Text by Lisa McEwen  I  Photos by Taylor Johnson



hen two people fall in love and commit their lives to each other, there’s no limit to the possibilities of what they will accomplish together.

Such is the case for Johnny and Donna George, two lifelong Visalia residents who will celebrate their 67th wedding anniversary on June 12. As they sat down to an interview in the shade of a giant oak in their expansive, wrap-around yard, their love (and a healthy dose of kidding) for each other quickly became apparent.

They exist harmoniously, finishing each other’s sentences and offering each other sweet compliments as they reflect on their decades of running multiple businesses, raising a family and history of generous philanthropy in Visalia.

Their shared mission is equally reflected in the lush landscape that surrounds their 6,000-square-foot home just a mile east of Mooney Boulevard. It not only showcases their love for each other, but their admiration for the beauty of Tulare County.

For the better part of 50 years, the couple has developed the landscape on 3.5 acres with their own creativity and hard labor, doing 90 percent of the yard work themselves for most of that time.

“There’s no better team than the two of us,” Johnny said.

“Thank you, dear,” Donna said, patting his leg as they sat close together on a bench, the morning light gently warming them.

“Today, we love living here more than we did yesterday,” Johnny said.


Coming of age in the 1950s was the best time to be a teenager.

“If you didn’t live in the ’50s, you missed America at her best,” said Johnny, 86. Especially in Visalia. Back then, the city’s population was less than 15,000 people, and it was surrounded by orchards and cotton fields. Mooney Boulevard was anchored by College of the Sequoias and Mearle’s Drive-In.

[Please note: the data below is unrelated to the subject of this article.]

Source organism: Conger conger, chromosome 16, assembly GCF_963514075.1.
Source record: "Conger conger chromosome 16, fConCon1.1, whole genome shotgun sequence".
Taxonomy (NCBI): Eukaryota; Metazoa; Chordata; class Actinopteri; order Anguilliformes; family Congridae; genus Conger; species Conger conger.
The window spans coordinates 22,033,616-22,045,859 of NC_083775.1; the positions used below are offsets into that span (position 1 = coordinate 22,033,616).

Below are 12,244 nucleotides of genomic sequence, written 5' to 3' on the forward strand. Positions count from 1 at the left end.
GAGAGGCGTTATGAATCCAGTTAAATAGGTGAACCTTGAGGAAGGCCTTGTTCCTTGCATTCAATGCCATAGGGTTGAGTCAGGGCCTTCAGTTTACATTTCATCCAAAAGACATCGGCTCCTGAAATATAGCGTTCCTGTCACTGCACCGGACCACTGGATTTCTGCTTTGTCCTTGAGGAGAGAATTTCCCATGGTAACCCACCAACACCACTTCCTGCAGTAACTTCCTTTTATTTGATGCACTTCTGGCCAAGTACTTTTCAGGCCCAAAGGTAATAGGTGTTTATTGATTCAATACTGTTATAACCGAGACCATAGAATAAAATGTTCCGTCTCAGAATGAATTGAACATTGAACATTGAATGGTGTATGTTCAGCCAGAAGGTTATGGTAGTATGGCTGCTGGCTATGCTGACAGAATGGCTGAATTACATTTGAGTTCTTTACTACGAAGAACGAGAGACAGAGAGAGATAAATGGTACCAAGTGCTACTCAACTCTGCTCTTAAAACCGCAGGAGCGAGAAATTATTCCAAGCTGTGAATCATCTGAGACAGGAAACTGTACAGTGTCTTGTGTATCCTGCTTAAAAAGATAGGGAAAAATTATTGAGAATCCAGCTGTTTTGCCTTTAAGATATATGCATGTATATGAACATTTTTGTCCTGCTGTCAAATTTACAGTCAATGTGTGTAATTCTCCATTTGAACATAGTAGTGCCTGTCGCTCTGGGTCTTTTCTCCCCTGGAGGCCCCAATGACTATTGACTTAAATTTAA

The evening of Johnny’s high school graduation from Mt. Whitney High School in 1953 was the night that the couple knew that they would be together forever. Donna was a junior and, according to Johnny, she came looking for the guy who drove the shiny black car (a 1952 Oldsmobile that he purchased himself).

With a roll of her eyes, Donna, 85, deadpanned, “I chased him until he caught me!” Soon they were engaged.

Donna graduated on a Friday night with the Mt. Whitney Class of 1954, and the couple married the next day.

They quickly settled into life, with Johnny building their first home on Mooney Boulevard, not far from the yard of the roofing business where he had worked with his father since the age of 14, F.E. George Roofing.

Johnny and Donna raised three sons, Randy, Rick and Rollin, all of whom still live in the area. Randy and Rollin worked in the business and today grandson Cris is at the helm of JF George Enterprises Inc.

In 1967, they built their estate home and have devoted thousands of hours since to their inviting landscape that features ponds, bridges, a racetrack, a miniature train aptly titled the “Donna Jean” and much, much more.

“Everything she planted grows,” Johnny said of Donna’s green thumb. “And it still does today! She has a sense of balance and nature, and there’s been many times when she’s told me ‘Don’t touch it! It will grow.’”

Much of her knowledge comes from her years running the nursery portion of another business that the couple started, F.E. George and Sons Home Center, which helped Visalians beautify their homes long before Lumberjack, Home Depot or Lowe’s arrived in town.